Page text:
Energy-Saving Tips

Light Bulbs

Turn off unused lights and other appliances that give off heat. Lighting alone account for as much as one half of the load of the air conditioning unit. Use low wattage but efficient lamps.

Clean flourescent tubes as frequently as possible. Dirt and dust may reduce lamps brightness for up to 50%.

Change incandescent to fluorescent. An incandescent bulb is much better a heater than a light source. Almost 80% of the electricity used to light it up is converted into heat.


Turn off the television if nobody is watching and unplug it if using transformers. As much as possible, avoid letting your TV in standby mode for it consumes electricity as well.

Air Conditioners

If you leave the room for a long time, turn off your air conditioner. It uses less current to bring the temperature down again when you return, than if you left it running.

Use a small electric fan to spread cooled air around your room. This prevents the cooled air from layering and settling to the floor.

Choose an air conditioning unit with high Energy Efficiency Ratio (EER). High EER has a more efficient motor than the one with lower EER, and consumes less electricity.
This is indicated in the yellow label pasted on the unit.

Refrigerators and Freezers

Defrost refs and freezers regularly. More than 1/4-inch ice build up of frost puts up an extra load on the compressor motor.

Check refrigerator if it is not losing its cool because of a leaking gasket. Test the gasket by closing the door on a peso bill. If the bill slips out when you pull on it, either the gasket needs a replacement or the door needs adjusting.

Frequent opening and closing of refs contributes to frost or ice buildup and causes compressor motor to work overtime. As much as possible, keep door closed.

Dont set the thermostat colder to get it started on the theory that it will freeze faster.

Choose the right size or capacity of refrigerator suitable to your need. Large capacity ref has bigger motor compressor that requires more power to run.

Choose a refrigerator with high Energy Efficiency Factor (EEF). High EEF has more efficient motor than the one with lower EEF, and consumes less electricity.

Kitchen Appliances

Do not boil water in an open pan/ pot. Covered pot/pan will boil it sooner over less heat. Once it is boiling, keep it with a low flame as possible.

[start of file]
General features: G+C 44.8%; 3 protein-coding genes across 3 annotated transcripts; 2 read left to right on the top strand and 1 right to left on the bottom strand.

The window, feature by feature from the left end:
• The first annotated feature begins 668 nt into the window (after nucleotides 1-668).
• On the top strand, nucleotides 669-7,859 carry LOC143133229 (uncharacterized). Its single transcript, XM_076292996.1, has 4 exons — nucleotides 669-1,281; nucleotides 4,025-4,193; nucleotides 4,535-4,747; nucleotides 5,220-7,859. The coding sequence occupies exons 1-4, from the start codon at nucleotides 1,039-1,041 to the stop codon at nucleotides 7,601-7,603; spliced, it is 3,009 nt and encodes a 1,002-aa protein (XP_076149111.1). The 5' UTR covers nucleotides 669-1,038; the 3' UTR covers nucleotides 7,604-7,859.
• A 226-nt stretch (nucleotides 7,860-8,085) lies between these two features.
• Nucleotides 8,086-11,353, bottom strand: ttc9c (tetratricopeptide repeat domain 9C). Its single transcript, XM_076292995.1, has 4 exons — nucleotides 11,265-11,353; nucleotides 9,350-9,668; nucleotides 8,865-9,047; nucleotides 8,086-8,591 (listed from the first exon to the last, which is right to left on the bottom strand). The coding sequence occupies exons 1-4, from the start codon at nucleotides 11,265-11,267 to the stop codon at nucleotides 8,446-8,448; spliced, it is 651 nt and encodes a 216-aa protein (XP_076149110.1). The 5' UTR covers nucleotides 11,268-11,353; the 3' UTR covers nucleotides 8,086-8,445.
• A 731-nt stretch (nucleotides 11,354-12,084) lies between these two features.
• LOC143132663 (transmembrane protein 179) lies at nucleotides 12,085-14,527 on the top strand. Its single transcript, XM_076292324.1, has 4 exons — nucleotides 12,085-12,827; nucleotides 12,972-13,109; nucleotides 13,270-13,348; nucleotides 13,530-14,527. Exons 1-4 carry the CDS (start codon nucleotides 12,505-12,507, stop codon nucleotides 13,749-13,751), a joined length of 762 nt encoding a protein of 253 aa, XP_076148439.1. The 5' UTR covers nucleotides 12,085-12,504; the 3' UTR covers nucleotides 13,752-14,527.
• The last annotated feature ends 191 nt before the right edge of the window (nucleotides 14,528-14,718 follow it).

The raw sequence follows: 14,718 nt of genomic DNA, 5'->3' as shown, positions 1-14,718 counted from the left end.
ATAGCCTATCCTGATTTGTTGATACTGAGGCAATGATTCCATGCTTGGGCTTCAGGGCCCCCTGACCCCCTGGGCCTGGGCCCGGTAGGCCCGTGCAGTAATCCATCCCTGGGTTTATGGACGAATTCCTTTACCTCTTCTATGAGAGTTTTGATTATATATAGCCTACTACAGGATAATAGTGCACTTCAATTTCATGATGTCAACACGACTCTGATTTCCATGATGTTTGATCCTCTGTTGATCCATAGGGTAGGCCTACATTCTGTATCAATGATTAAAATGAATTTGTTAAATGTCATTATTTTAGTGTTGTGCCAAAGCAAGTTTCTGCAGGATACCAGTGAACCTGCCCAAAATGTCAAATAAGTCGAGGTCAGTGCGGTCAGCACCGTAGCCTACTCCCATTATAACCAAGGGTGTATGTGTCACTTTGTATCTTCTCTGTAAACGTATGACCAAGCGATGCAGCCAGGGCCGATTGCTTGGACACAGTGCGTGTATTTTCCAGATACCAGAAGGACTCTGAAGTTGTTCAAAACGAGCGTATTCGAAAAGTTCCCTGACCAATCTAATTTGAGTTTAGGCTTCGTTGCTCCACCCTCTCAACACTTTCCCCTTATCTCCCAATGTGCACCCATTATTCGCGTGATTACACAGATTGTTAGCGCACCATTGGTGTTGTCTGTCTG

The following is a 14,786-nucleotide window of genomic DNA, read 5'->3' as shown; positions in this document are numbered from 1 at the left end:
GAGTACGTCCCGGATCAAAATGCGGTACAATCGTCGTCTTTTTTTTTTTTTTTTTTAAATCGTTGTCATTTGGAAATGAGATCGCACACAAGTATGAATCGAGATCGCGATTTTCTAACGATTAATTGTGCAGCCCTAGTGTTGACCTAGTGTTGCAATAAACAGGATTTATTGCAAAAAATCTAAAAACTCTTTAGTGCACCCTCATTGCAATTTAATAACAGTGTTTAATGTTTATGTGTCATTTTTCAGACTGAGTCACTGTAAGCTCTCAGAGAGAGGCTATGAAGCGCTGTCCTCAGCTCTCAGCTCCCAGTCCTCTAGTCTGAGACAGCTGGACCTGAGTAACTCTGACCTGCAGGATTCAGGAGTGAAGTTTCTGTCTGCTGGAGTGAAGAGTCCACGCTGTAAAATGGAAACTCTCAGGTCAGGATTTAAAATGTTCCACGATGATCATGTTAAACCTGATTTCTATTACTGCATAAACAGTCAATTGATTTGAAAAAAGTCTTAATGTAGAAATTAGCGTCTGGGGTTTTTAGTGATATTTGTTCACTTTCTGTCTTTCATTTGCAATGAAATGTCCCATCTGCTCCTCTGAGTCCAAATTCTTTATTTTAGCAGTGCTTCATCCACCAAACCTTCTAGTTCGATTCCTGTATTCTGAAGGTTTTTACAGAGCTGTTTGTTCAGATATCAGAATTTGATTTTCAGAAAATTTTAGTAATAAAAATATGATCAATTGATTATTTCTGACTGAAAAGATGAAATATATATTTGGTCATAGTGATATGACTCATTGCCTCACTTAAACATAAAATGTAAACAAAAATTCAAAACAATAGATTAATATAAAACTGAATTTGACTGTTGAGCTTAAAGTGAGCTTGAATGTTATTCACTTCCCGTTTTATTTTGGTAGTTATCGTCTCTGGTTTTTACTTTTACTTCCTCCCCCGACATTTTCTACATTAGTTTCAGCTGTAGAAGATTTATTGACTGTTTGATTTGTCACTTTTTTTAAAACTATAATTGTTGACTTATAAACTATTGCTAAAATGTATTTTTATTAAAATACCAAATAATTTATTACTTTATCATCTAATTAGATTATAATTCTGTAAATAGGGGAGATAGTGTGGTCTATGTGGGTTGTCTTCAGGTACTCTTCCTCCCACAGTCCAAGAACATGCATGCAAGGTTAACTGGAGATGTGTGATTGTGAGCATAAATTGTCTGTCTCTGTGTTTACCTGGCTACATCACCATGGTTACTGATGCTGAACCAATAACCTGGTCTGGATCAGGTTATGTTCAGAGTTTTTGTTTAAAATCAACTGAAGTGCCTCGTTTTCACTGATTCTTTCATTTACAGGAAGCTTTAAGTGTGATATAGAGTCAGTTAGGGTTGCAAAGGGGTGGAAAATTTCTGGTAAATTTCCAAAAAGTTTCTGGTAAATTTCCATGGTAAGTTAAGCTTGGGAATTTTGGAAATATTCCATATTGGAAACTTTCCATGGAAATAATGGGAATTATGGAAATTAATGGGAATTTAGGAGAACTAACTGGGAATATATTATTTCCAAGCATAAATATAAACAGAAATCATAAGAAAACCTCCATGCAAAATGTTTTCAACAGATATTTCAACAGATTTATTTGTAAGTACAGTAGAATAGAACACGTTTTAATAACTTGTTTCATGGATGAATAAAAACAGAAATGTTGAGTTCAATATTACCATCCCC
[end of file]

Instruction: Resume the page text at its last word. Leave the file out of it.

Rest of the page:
Always clean range top, burners and reflectors. It helps to produce more heat consuming less energy.

Switch the electric stove to low when the food begins to boil.

Turn off electric stove shortly before cooking time is up (or finished). The heating element will stay hot just enough to finish the job without using more electricity.

Never put small pans on large heating elements (on electric stoves) or big burners (in gas stove). Flame or heat that exceed the diameter of the pan is lost in the air.

Have all ingredients ready when cooking to avoid frequent switching on and off the electric stove.

Laundry Appliances

Avoid washing partial loads. Wait until you meet machine capacity.

Pre-soak dirty clothes, probably the night before. Avoid having to run the washing machine twice.

Wash heavy and light weight laundry separately. Heavy laundry requires different setting.

Electric clothes drier uses large amount of energy to dry clothes. Practice using the old-fashioned clothes line. Clothes get a fresh sunshine smell in fine weather.

Iron clothes during off-peak hours (before 9 a.m. and after 9 p.m.). This helps lessen the demand for electricity during peak hours.

Do all the ironing at one time, say once or twice a week.

Dampen clothes moderately. Excessive moistened clothes take longer to iron.

Turn off flat iron shortly before ironing the last piece. It will stay hot just enough to finish the job.

Tips courtesy of Department of Energy (DOE)